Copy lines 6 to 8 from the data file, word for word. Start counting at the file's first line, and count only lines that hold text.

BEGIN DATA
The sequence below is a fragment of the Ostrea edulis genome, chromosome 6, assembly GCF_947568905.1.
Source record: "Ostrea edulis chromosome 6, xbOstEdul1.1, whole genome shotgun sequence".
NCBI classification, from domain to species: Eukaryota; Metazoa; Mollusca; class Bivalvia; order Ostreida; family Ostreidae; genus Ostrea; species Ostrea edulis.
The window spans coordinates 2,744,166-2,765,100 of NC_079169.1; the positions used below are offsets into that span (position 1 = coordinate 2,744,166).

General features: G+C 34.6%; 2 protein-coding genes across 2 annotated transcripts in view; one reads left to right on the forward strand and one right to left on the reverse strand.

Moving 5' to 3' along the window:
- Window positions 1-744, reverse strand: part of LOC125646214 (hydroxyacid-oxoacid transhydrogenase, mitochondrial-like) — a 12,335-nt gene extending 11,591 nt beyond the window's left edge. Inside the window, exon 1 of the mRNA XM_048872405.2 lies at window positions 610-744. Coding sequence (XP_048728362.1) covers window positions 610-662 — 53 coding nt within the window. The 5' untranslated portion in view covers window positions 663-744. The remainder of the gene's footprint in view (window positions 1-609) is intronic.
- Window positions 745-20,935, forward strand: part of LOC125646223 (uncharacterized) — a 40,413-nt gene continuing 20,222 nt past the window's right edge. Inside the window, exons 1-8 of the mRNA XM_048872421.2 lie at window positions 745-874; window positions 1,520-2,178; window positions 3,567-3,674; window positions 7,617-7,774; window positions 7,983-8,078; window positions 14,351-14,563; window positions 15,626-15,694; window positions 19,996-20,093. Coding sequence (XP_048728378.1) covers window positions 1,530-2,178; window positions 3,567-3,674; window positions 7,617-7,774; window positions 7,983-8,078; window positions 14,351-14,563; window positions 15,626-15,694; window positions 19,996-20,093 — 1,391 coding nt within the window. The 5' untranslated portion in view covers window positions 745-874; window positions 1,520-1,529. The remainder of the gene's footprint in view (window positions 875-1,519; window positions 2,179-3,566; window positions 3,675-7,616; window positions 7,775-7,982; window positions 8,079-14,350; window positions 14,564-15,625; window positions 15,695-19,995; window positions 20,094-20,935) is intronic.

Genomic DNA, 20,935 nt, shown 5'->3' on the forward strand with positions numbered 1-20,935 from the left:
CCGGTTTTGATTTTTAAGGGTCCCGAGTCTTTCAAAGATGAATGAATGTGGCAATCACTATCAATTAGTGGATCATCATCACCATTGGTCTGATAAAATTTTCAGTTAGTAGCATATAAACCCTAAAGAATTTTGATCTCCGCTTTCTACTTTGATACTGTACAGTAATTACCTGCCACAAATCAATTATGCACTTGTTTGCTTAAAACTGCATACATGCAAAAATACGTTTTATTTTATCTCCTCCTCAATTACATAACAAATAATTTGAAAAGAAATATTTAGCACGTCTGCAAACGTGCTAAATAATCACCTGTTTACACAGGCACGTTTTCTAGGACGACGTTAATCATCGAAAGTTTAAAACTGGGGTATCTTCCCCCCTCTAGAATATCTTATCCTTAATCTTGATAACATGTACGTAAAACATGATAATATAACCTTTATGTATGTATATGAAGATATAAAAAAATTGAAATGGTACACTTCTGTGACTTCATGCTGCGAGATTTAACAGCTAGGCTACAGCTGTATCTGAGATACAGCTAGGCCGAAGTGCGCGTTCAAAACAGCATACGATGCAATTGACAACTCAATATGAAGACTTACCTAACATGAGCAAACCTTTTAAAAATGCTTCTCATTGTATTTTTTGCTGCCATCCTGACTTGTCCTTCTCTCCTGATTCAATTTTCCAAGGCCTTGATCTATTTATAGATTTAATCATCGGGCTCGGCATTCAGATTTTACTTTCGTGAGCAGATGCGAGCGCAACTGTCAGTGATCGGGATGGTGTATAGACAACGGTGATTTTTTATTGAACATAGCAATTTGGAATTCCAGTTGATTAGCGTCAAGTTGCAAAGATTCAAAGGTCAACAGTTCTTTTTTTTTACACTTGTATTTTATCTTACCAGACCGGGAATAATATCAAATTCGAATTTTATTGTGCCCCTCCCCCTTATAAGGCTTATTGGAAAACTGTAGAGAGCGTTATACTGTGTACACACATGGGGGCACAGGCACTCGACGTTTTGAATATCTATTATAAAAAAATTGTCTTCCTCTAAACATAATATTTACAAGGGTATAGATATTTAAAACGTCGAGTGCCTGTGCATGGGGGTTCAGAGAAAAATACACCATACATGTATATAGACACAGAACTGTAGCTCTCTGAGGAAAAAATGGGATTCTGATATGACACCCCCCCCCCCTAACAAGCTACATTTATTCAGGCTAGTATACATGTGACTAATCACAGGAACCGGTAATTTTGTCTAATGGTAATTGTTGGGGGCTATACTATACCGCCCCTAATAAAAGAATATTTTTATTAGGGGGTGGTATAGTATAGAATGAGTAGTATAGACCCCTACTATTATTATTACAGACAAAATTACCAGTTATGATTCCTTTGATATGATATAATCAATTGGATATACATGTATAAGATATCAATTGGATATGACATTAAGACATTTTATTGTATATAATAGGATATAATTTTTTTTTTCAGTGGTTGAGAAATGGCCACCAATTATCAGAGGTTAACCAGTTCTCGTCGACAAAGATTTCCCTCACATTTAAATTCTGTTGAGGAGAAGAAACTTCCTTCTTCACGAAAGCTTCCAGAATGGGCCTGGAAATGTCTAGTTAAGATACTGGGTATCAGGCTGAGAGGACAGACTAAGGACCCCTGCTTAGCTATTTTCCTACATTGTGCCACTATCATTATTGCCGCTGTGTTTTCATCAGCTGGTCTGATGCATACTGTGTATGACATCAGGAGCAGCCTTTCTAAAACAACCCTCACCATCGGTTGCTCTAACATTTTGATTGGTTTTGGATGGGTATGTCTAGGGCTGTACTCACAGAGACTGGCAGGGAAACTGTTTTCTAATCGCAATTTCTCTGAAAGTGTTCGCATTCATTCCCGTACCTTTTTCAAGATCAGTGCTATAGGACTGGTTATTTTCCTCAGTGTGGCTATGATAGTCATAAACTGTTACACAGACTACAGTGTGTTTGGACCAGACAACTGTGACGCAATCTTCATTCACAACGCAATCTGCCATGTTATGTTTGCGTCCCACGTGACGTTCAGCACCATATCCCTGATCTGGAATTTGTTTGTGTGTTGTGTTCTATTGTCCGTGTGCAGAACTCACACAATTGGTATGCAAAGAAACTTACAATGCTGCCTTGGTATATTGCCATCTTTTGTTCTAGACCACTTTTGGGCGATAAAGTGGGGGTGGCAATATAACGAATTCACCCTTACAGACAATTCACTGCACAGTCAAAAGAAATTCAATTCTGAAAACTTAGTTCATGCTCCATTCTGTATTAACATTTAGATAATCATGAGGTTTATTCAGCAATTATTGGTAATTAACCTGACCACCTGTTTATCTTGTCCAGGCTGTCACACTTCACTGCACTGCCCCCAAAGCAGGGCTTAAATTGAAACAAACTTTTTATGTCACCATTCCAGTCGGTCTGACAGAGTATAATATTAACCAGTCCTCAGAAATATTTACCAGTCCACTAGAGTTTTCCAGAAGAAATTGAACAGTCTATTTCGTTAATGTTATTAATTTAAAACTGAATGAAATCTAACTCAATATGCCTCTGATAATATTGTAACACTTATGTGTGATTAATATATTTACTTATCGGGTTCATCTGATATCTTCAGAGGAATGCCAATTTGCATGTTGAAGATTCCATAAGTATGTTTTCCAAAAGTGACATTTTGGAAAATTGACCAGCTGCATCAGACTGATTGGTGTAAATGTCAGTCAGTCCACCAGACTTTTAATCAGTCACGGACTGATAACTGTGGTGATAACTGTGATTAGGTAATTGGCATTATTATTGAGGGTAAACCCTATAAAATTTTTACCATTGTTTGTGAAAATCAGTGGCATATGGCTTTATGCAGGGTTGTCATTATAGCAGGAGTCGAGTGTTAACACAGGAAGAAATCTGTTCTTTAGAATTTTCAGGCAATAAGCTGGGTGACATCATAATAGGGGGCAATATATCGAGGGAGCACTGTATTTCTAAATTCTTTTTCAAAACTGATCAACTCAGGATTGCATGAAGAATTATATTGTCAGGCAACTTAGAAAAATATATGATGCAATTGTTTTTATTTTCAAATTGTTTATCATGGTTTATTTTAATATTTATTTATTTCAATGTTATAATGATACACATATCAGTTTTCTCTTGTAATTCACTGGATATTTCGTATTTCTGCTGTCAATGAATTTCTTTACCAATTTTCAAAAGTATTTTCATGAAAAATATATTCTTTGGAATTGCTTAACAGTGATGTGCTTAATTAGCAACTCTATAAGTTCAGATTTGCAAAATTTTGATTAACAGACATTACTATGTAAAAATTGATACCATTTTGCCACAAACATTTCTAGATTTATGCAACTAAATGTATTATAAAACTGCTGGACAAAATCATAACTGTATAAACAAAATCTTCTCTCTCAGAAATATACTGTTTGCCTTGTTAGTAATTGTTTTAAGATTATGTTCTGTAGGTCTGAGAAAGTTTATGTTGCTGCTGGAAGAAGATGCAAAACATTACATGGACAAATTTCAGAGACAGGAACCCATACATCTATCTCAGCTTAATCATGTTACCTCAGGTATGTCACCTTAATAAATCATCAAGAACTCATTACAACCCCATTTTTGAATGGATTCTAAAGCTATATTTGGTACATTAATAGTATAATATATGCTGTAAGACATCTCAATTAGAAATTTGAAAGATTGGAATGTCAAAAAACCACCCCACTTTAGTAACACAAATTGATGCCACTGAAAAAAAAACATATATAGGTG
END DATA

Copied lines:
Moving 5' to 3' along the window:
- Window positions 1-744, reverse strand: part of LOC125646214 (hydroxyacid-oxoacid transhydrogenase, mitochondrial-like) — a 12,335-nt gene extending 11,591 nt beyond the window's left edge. Inside the window, exon 1 of the mRNA XM_048872405.2 lies at window positions 610-744. Coding sequence (XP_048728362.1) covers window positions 610-662 — 53 coding nt within the window. The 5' untranslated portion in view covers window positions 663-744. The remainder of the gene's footprint in view (window positions 1-609) is intronic.
- Window positions 745-20,935, forward strand: part of LOC125646223 (uncharacterized) — a 40,413-nt gene continuing 20,222 nt past the window's right edge. Inside the window, exons 1-8 of the mRNA XM_048872421.2 lie at window positions 745-874; window positions 1,520-2,178; window positions 3,567-3,674; window positions 7,617-7,774; window positions 7,983-8,078; window positions 14,351-14,563; window positions 15,626-15,694; window positions 19,996-20,093. Coding sequence (XP_048728378.1) covers window positions 1,530-2,178; window positions 3,567-3,674; window positions 7,617-7,774; window positions 7,983-8,078; window positions 14,351-14,563; window positions 15,626-15,694; window positions 19,996-20,093 — 1,391 coding nt within the window. The 5' untranslated portion in view covers window positions 745-874; window positions 1,520-1,529. The remainder of the gene's footprint in view (window positions 875-1,519; window positions 2,179-3,566; window positions 3,675-7,616; window positions 7,775-7,982; window positions 8,079-14,350; window positions 14,564-15,625; window positions 15,695-19,995; window positions 20,094-20,935) is intronic.